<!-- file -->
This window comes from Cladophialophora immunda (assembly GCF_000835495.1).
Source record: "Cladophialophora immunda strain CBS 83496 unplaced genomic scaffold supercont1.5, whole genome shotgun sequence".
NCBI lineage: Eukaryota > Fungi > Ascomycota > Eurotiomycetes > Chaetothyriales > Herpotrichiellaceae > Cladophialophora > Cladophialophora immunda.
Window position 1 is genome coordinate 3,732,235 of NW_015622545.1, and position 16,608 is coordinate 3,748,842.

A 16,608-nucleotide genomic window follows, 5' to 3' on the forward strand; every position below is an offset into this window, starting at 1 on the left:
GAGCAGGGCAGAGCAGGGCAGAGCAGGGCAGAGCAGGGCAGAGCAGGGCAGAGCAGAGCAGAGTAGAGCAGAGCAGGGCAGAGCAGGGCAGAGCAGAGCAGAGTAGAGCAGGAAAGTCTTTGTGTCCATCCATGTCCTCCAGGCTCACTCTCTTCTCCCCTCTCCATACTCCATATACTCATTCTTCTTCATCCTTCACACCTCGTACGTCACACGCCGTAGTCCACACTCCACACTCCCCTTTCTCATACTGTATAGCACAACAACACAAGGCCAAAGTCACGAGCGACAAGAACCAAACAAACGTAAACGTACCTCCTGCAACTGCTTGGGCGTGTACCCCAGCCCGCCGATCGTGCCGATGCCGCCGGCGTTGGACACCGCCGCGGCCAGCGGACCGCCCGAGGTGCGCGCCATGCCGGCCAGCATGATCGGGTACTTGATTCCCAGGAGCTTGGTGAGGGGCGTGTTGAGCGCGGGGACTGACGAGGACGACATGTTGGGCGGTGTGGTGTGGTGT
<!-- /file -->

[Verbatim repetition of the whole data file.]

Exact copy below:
This window comes from Cladophialophora immunda (assembly GCF_000835495.1).
Source record: "Cladophialophora immunda strain CBS 83496 unplaced genomic scaffold supercont1.5, whole genome shotgun sequence".
NCBI lineage: Eukaryota > Fungi > Ascomycota > Eurotiomycetes > Chaetothyriales > Herpotrichiellaceae > Cladophialophora > Cladophialophora immunda.
Window position 1 is genome coordinate 3,732,235 of NW_015622545.1, and position 16,608 is coordinate 3,748,842.

A 16,608-nucleotide genomic window follows, 5' to 3' on the forward strand; every position below is an offset into this window, starting at 1 on the left:
GAGCAGGGCAGAGCAGGGCAGAGCAGGGCAGAGCAGGGCAGAGCAGGGCAGAGCAGAGCAGAGTAGAGCAGAGCAGGGCAGAGCAGGGCAGAGCAGAGCAGAGTAGAGCAGGAAAGTCTTTGTGTCCATCCATGTCCTCCAGGCTCACTCTCTTCTCCCCTCTCCATACTCCATATACTCATTCTTCTTCATCCTTCACACCTCGTACGTCACACGCCGTAGTCCACACTCCACACTCCCCTTTCTCATACTGTATAGCACAACAACACAAGGCCAAAGTCACGAGCGACAAGAACCAAACAAACGTAAACGTACCTCCTGCAACTGCTTGGGCGTGTACCCCAGCCCGCCGATCGTGCCGATGCCGCCGGCGTTGGACACCGCCGCGGCCAGCGGACCGCCCGAGGTGCGCGCCATGCCGGCCAGCATGATCGGGTACTTGATTCCCAGGAGCTTGGTGAGGGGCGTGTTGAGCGCGGGGACTGACGAGGACGACATGTTGGGCGGTGTGGTGTGGTGT